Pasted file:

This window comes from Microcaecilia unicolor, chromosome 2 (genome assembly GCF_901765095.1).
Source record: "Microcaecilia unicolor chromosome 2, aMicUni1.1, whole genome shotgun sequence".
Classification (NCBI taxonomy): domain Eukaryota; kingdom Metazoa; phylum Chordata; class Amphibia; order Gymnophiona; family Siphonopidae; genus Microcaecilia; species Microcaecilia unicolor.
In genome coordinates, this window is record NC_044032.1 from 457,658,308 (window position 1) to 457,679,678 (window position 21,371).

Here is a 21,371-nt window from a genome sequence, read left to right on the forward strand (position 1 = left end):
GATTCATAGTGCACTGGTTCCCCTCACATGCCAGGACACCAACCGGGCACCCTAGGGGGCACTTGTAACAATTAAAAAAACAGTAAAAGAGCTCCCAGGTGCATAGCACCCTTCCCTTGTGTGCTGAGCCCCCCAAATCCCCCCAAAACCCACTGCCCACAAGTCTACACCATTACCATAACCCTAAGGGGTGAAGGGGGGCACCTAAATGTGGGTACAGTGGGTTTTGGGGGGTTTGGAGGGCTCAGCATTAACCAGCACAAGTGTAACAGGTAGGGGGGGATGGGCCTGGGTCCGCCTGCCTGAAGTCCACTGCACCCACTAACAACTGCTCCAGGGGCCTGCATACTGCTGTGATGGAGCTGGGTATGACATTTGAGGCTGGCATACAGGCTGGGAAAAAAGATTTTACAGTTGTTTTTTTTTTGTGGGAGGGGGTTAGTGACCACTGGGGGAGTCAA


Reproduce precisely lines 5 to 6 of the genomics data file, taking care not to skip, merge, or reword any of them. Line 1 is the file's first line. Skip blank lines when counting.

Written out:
Here is a 21,371-nt window from a genome sequence, read left to right on the forward strand (position 1 = left end):
GATTCATAGTGCACTGGTTCCCCTCACATGCCAGGACACCAACCGGGCACCCTAGGGGGCACTTGTAACAATTAAAAAAACAGTAAAAGAGCTCCCAGGTGCATAGCACCCTTCCCTTGTGTGCTGAGCCCCCCAAATCCCCCCAAAACCCACTGCCCACAAGTCTACACCATTACCATAACCCTAAGGGGTGAAGGGGGGCACCTAAATGTGGGTACAGTGGGTTTTGGGGGGTTTGGAGGGCTCAGCATTAACCAGCACAAGTGTAACAGGTAGGGGGGGATGGGCCTGGGTCCGCCTGCCTGAAGTCCACTGCACCCACTAACAACTGCTCCAGGGGCCTGCATACTGCTGTGATGGAGCTGGGTATGACATTTGAGGCTGGCATACAGGCTGGGAAAAAAGATTTTACAGTTGTTTTTTTTTTGTGGGAGGGGGTTAGTGACCACTGGGGGAGTCAA